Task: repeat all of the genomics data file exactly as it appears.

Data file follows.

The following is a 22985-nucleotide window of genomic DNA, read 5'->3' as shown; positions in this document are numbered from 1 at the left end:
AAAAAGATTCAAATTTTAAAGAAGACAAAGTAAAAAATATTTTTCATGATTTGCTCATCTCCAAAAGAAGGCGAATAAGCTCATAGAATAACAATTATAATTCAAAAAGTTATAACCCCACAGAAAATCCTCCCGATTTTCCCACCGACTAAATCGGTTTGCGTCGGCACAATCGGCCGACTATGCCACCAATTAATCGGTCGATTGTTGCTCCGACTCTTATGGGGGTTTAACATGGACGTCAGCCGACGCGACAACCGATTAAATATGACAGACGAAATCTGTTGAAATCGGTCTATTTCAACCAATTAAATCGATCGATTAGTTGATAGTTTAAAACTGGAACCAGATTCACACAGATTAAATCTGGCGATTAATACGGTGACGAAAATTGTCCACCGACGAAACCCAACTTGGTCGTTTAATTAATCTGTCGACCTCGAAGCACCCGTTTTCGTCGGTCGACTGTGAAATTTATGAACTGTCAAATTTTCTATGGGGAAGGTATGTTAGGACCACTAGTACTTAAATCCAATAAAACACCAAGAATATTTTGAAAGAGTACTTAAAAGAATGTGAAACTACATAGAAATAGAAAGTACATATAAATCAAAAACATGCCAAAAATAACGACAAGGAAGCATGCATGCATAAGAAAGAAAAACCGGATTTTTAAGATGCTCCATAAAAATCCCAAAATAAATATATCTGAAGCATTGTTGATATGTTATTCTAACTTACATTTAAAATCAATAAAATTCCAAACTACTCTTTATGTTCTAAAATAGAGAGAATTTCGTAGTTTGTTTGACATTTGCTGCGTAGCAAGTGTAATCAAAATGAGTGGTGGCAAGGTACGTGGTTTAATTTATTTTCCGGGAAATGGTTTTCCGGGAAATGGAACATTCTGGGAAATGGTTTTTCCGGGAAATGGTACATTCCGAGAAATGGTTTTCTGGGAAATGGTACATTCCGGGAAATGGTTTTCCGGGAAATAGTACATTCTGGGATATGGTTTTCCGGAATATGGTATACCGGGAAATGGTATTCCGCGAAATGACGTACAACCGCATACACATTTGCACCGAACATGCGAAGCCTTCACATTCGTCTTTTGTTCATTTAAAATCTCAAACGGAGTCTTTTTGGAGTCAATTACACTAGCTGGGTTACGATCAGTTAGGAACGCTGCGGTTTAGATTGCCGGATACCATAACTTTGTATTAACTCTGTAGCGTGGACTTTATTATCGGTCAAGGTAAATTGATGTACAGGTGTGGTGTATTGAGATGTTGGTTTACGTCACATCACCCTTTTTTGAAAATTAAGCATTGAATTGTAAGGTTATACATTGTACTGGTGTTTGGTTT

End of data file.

The following is a 22985-nucleotide window of genomic DNA, read 5'->3' as shown; positions in this document are numbered from 1 at the left end:
AAAAAGATTCAAATTTTAAAGAAGACAAAGTAAAAAATATTTTTCATGATTTGCTCATCTCCAAAAGAAGGCGAATAAGCTCATAGAATAACAATTATAATTCAAAAAGTTATAACCCCACAGAAAATCCTCCCGATTTTCCCACCGACTAAATCGGTTTGCGTCGGCACAATCGGCCGACTATGCCACCAATTAATCGGTCGATTGTTGCTCCGACTCTTATGGGGGTTTAACATGGACGTCAGCCGACGCGACAACCGATTAAATATGACAGACGAAATCTGTTGAAATCGGTCTATTTCAACCAATTAAATCGATCGATTAGTTGATAGTTTAAAACTGGAACCAGATTCACACAGATTAAATCTGGCGATTAATACGGTGACGAAAATTGTCCACCGACGAAACCCAACTTGGTCGTTTAATTAATCTGTCGACCTCGAAGCACCCGTTTTCGTCGGTCGACTGTGAAATTTATGAACTGTCAAATTTTCTATGGGGAAGGTATGTTAGGACCACTAGTACTTAAATCCAATAAAACACCAAGAATATTTTGAAAGAGTACTTAAAAGAATGTGAAACTACATAGAAATAGAAAGTACATATAAATCAAAAACATGCCAAAAATAACGACAAGGAAGCATGCATGCATAAGAAAGAAAAACCGGATTTTTAAGATGCTCCATAAAAATCCCAAAATAAATATATCTGAAGCATTGTTGATATGTTATTCTAACTTACATTTAAAATCAATAAAATTCCAAACTACTCTTTATGTTCTAAAATAGAGAGAATTTCGTAGTTTGTTTGACATTTGCTGCGTAGCAAGTGTAATCAAAATGAGTGGTGGCAAGGTACGTGGTTTAATTTATTTTCCGGGAAATGGTTTTCCGGGAAATGGAACATTCTGGGAAATGGTTTTTCCGGGAAATGGTACATTCCGAGAAATGGTTTTCTGGGAAATGGTACATTCCGGGAAATGGTTTTCCGGGAAATAGTACATTCTGGGATATGGTTTTCCGGAATATGGTATACCGGGAAATGGTATTCCGCGAAATGACGTACAACCGCATACACATTTGCACCGAACATGCGAAGCCTTCACATTCGTCTTTTGTTCATTTAAAATCTCAAACGGAGTCTTTTTGGAGTCAATTACACTAGCTGGGTTACGATCAGTTAGGAACGCTGCGGTTTAGATTGCCGGATACCATAACTTTGTATTAACTCTGTAGCGTGGACTTTATTATCGGTCAAGGTAAATTGATGTACAGGTGTGGTGTATTGAGATGTTGGTTTACGTCACATCACCCTTTTTTGAAAATTAAGCATTGAATTGTAAGGTTATACATTGTACTGGTGTTTGGTTT